The People of AngkorLes gens d’Angkor
FRANCE / 2003 / Cambodian / Color / Video / 90 min
Director: Rithy Panh
Photography: Prum Mesar
Editing: Marie-Christine Rougerie, Isabelle Roudy
Sound: Sear Vissal
Music: Marc Marder
Producer: Anne Schuchman
Production Company, World Sales: INA (Michèle Gautard)
The history of the glorious Angkor dynasty is revealed in the temples of Angkor. A poor farming community near this site was a battleground in the civil war during the Pol Pot dictatorship, and is today visited by tourists from all over the world. The people engaged in the restoration of the ruins and a young souvenir peddlar in the area traverse the realms of modernity and eternity as they engage with the historical tales and legends engraved in the temple ruins. They must grapple with the dynamism of Khmer culture and its politics even as they hope for a brighter future. The director’s continuing effort to portray his homeland delicately depicts hope, and the sublime passing of time.
[Director’s Statement] This is not just one more film about the monuments of Angkor, their history or their architecture. This film is about the people who live there. An inside view in the shadow of the temples and the great kapok trees, an inhabited shadow that the world’s tourists pass through unawares, wrapped up in contemplating the treasures of Khmer art. On the restoration site at Bapuon, a team of workers are assembling the scattered stones of ancient low reliefs. As though in an enormous jigsaw puzzle, all the history of the ancient Khmers is gradually being sketched in before their very eyes: from the myth of the creation of the world to the epic narrative of the great battles, with a tranquil evocation of everyday life and a hymn to the beauty of the gracious Apsaras.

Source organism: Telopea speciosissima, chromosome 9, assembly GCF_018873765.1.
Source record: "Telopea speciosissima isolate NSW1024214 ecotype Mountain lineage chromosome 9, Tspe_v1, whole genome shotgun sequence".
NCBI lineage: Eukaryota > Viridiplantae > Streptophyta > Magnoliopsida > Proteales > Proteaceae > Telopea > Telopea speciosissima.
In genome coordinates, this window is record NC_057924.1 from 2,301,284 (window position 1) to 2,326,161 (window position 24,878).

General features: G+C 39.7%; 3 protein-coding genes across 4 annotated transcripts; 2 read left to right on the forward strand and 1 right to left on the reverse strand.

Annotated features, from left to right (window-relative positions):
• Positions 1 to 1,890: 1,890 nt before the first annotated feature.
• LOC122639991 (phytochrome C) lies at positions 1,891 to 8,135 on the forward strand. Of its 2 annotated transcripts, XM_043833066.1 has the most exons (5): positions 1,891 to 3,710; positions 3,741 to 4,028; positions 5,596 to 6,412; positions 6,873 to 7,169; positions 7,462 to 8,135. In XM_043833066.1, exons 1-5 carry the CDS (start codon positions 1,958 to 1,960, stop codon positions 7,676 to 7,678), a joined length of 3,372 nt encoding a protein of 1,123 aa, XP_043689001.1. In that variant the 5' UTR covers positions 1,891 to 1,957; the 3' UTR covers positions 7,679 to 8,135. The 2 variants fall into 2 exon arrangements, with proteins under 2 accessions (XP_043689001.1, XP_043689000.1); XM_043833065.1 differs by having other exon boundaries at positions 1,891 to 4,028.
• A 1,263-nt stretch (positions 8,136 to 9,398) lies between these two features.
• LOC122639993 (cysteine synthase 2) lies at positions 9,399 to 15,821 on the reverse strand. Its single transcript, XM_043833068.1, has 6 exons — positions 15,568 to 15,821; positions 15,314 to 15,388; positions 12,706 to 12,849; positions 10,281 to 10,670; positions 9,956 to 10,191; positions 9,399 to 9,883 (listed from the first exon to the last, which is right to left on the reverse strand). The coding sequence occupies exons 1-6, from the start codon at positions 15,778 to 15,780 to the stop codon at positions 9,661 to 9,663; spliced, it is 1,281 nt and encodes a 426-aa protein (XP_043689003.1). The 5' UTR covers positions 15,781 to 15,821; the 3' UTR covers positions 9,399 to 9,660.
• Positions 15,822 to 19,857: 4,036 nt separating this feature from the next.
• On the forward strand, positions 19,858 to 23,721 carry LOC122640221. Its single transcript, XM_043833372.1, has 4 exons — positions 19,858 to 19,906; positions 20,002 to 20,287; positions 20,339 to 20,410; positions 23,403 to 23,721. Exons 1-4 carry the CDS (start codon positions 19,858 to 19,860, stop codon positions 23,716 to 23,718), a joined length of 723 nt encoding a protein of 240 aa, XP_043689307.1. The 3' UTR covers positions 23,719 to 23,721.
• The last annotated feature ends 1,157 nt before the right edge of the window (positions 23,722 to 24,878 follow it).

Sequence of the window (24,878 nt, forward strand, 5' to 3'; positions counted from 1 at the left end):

A young pedlar wonders what his future will be: he is too poor to go to school and has not learned to read. A former peasant, now a laborer on the restoration sites, feels he has been cut off from his land. He even misses the way he suffered when he worked the earth. Another peasant cherishes his fighting cock, named “Lemon Soup,” which carries with it all his hopes. In the cold light of the early morning, monks meditate and pray on the stones of the temple, which though dismantled is still inhabited by the gods.
And other destinies, intersecting each other and coming together, finally portraying a story, like the stones of the ancient temple. A story of pain and hope, where the past and present are intermingled, where the divine and human complement each other, and where humor enables people to express the anguish of survival, just as art transcends the contingencies of destiny.
(Taken from The People of Angkor press release)
Born in Phnom Penh, Rithy Panh graduated from the Institut des Hautes Etudes Cinématographiques, Paris. He has made numerous award-winning theatrical and documentary features. Site II (1989) won the Grand Prize at the Amiens International Film Festival. “NEAK SRE” The People of the Rice Field (1994) and One Evening after the War (1996–97) were shown at the Cannes Film Festival, and the latter was screened at the Tokyo International Film Festival in 1998. Other works awarded prizes at international film festivals include Bophana, a Cambodian Tragedy (1996) and The Land of the Wandering Souls (2000), awarded the Robert and Frances Flaherty Prize at YIDFF 2001. S21, the Khmer Rouge Killing Machine (2002) also won the Runner-up Prize at YIDFF 2003, and his latest film Les Artistes du Theatre Brule (2005) was screened at the Cannes Film Festival in 2005.